Five shipping companies control the world’s 2,300 largest container ships. This fleet is the backbone of planetary logistics, transporting around 80% of the world’s goods. Greenpeace’s cry of alarm goes back to 2020: “The contribution of international shipping is about one billion tonnes of CO2 equivalent per year, more than double the UK’s emissions or almost half those of Brazil”.

At COP28 in Dubai, Maersk CEO Vincent Clerk announced a methanol container ship. However, LNG is still very much in vogue, despite the many adverse opinions. Most recently, UMAS, associated with UCL (University College of London), pointed out that methane-related emissions – 80 times more potent than CO2 itself in terms of greenhouse effect – have risen by 150% in the past two years as a result of the expanding fleet of dual-fuelled (Bunker Oil/LNG) ships. “The only realistic way to achieve zero emission targets by 2050 for a sector that accounts for 2-3% of global greenhouse gas emissions is to switch from fossil fuels to green fuels quickly and on a large scale” is the final statement of the shipping industry, which highlights the gap to the automotive industry.

By 2027-28, Toyota will market models with solid-state batteries that will provide a thousand kilometres of range and recharge times in the order of 10 minutes. China’s CATL, the world’s largest automotive battery manufacturer, responded by announcing the conclusion of tests for its new CIIC (CATL Integrated Intelligent Chassis) for A/B-segment models with fuel consumption of 10.5 kWh/100 km, a range of a thousand kilometers and a recharge time of five minutes for 300 km of extra mileage. A few days before New Year’s, the Sino-German JAC group (50% VW) started pre-series deliveries of the Yiwei E10X, a four-door city car that makes its debut with sodium-ion batteries.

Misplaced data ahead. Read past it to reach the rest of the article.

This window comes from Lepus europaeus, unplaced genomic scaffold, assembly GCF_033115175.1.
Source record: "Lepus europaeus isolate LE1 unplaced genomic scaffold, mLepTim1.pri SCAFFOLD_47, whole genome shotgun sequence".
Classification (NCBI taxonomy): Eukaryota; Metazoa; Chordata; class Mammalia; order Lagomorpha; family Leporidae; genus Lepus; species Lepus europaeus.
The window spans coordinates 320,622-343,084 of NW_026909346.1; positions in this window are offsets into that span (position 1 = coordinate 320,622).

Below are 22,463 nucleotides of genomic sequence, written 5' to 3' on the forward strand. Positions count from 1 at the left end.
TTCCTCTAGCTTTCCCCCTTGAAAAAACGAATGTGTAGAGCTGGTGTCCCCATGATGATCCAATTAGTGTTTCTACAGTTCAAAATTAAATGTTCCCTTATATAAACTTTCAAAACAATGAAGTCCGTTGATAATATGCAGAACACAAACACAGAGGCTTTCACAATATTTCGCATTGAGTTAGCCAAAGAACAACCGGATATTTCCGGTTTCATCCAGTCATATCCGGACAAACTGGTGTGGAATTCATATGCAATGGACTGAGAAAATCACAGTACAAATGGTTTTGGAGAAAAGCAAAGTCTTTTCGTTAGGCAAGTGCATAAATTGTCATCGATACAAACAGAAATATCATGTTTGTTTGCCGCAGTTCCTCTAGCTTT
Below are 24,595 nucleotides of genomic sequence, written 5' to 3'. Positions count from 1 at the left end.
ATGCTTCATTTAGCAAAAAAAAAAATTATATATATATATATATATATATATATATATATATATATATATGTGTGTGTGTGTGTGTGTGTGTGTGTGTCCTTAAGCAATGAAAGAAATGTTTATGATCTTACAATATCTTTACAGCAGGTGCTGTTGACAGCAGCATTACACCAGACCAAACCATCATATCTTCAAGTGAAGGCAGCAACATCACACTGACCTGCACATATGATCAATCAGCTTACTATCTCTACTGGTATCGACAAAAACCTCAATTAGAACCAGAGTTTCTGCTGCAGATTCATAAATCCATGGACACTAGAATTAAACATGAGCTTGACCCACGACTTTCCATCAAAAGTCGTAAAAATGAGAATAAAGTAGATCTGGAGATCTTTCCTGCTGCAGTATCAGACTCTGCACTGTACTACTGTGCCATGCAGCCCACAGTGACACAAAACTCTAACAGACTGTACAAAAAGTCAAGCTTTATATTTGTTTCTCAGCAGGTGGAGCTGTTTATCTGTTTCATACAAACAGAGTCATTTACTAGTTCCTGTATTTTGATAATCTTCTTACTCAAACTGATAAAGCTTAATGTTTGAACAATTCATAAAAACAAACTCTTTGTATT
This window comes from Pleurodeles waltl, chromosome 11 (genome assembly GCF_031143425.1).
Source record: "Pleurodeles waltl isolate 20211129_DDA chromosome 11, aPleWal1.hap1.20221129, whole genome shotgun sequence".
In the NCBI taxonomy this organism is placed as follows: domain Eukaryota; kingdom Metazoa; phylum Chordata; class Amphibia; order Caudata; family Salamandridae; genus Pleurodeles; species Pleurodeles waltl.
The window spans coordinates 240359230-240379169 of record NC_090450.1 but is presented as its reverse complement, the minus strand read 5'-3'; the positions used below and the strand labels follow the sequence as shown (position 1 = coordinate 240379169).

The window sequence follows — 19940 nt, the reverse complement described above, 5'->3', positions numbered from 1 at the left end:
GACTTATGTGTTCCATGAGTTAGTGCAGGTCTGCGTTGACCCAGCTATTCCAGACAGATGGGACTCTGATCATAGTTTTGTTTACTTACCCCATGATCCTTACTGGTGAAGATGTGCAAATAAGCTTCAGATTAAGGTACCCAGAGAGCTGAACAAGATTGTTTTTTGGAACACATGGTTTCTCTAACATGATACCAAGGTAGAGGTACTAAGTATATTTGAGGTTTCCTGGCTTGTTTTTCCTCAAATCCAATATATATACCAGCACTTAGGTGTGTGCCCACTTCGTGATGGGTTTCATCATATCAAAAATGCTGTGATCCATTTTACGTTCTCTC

These are less expensive than batteries with lithium-ion cells, albeit at the expense of energy density, limited to 120 Wk/kg, but with decidedly higher performance both in terms of charging at low temperatures and number of life cycles.Instead, shipping remains bogged down in evoking multi-fuel strategies and calling for green fuels. Even the Clean Shipping Coalition’s proposal to make the Mediterranean an ECA area, despite being approved at the end of 2022, will not see the light before May 2025. And this is not to dramatise the situation gratuitously.

As Greenpeace points out, the emission load of large container ships is almost perpetual: ships operate 24 hours a day every day of the year; even if in port the main engine remains “idle”, there are dozens of generating sets that have to guarantee service operation without cold ironing services going beyond experimentation. On the occasion of the launch of a recent cruise super-ship, the online group of motoring enthusiasts had fun “prying” into Royal Caribbean’s Wonder of the Seas’ affairs. It is one of the top five leisure vessels in the world: 362 meters in length, capable of accommodating just under 7,000 passengers and 2,300 crew members. The six Wärtsilä engines at its disposal, totalling over 93 thousand kW, would consume something like 19 thousand litres of bunker oil per hour if fully utilised.

Without going into too many technical details, research conducted in 2015 by the German environmental association Nabu, Naturschutzbund Deutschland, estimated the daily emissions of an average cruise ship using those of a petrol-powered Golf Euro6 as a unit of measurement. The result is striking: reasoning with the equivalent number of cars, we are talking about COequivalent to 83,678 Euro6 Golfs, NOx in the order of 421,153, particulate matter in excess of one million and sulphur oxides amounting to 376 million (the entire car fleet of the EU 27 is estimated at 250 million).

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